To tackle this, MSU Extension educators helped track growing conditions, hosted crop update sessions, worked individually with farmers and published articles on everything from farm finances to how to apply for crop damage assistance.

“MSU Extension works every day to provide resources when people need them to help ensure their success,” Bates said. “By combining financial education, agricultural expertise and farm stress management resources, we are able to reach farmers and their families in a holistic way.”

With deep roots in the agricultural community and expertise in behavioral and mental health, MSU Extension has led the way on the emerging issue of farm stress by working cross-functionally to deliver comprehensive help and information.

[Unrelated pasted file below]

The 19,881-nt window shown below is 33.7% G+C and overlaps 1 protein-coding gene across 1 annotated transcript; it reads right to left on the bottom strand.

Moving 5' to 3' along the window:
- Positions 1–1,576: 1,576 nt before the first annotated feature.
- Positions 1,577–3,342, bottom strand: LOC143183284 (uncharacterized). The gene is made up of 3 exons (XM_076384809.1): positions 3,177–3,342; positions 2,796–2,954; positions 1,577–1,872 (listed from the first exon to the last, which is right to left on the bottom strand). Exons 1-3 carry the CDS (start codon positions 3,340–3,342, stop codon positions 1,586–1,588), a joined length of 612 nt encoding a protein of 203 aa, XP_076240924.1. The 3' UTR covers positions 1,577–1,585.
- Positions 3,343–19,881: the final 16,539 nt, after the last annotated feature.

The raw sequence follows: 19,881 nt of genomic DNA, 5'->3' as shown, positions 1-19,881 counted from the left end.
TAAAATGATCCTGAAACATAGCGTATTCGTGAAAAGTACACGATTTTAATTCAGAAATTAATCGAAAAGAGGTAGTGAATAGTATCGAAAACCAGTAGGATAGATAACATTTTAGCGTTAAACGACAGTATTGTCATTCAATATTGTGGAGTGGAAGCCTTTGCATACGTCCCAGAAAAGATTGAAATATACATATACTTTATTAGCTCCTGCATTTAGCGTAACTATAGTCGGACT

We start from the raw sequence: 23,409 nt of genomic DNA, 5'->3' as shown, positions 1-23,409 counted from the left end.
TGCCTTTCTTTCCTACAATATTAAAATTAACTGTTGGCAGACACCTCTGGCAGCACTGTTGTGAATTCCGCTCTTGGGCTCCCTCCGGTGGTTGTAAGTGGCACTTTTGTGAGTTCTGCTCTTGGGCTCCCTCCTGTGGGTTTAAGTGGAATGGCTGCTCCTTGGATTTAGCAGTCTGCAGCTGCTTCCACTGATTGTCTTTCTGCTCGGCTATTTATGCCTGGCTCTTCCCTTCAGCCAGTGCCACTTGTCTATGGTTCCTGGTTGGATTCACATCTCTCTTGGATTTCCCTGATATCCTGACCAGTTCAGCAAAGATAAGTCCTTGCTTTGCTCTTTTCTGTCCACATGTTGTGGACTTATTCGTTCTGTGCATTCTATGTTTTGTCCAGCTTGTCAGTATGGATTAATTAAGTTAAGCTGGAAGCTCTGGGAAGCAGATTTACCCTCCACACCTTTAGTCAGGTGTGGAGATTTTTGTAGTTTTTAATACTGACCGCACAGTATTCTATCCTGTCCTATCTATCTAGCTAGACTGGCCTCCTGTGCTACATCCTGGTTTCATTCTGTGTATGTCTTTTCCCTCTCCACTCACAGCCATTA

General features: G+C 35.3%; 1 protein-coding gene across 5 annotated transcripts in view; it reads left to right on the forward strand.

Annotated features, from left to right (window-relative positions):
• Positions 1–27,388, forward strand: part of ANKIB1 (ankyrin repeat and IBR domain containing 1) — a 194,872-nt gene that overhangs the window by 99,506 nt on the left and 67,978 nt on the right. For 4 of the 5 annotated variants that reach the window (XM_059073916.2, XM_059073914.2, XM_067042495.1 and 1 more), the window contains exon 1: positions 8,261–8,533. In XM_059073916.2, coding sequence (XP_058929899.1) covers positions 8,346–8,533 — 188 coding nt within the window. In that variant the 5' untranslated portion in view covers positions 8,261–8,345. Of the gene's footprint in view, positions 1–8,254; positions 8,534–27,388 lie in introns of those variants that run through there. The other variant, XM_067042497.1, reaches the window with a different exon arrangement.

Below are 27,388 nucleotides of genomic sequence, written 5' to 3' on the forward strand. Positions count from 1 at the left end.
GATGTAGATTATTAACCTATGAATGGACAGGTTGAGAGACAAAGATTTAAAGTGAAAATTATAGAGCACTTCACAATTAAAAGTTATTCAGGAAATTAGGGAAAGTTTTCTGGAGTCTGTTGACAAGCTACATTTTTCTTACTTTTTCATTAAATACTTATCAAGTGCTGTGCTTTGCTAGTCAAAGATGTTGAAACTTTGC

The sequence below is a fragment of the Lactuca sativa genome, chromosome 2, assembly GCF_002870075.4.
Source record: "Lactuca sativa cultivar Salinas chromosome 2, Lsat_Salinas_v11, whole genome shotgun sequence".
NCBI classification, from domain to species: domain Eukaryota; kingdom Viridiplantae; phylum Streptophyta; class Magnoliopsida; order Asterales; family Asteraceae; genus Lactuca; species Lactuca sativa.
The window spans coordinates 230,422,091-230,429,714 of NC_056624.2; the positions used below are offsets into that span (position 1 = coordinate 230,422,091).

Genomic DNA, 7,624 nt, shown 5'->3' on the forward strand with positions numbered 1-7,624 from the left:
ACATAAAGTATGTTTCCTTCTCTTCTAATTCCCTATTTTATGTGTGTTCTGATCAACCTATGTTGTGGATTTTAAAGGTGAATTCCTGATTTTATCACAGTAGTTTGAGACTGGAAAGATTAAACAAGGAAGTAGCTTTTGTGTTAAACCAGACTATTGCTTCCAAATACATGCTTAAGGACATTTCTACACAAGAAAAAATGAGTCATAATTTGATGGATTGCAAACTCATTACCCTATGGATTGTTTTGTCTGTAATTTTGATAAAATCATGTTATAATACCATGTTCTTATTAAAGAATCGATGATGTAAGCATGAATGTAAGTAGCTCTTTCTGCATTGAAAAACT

MSU Extension educators Paul Gross and Shannon Lindquist have teamed up at farming events for the past few years. Their collaboration has helped them build trust in the farming community while talking about difficult issues.

“I know where my expertise starts and where it ends,” said Gross, a field crop educator. “And most of the time where it ends, that’s where Shannon can pick up.”

By working together, Lindquist and Gross are able to deliver information to farmers in a comprehensive way. Gross helps farmers navigate the agricultural ins and outs while Lindquist, an educator specializing in social-emotional health, delivers information on topics such as stress-relieving techniques and signs and symptoms of mental health distress.

iStock photo.

“Both of us want to put the best information out there to help people,” Lindquist said. “And you can’t leave one piece of the puzzle out, or you don’t do any good.”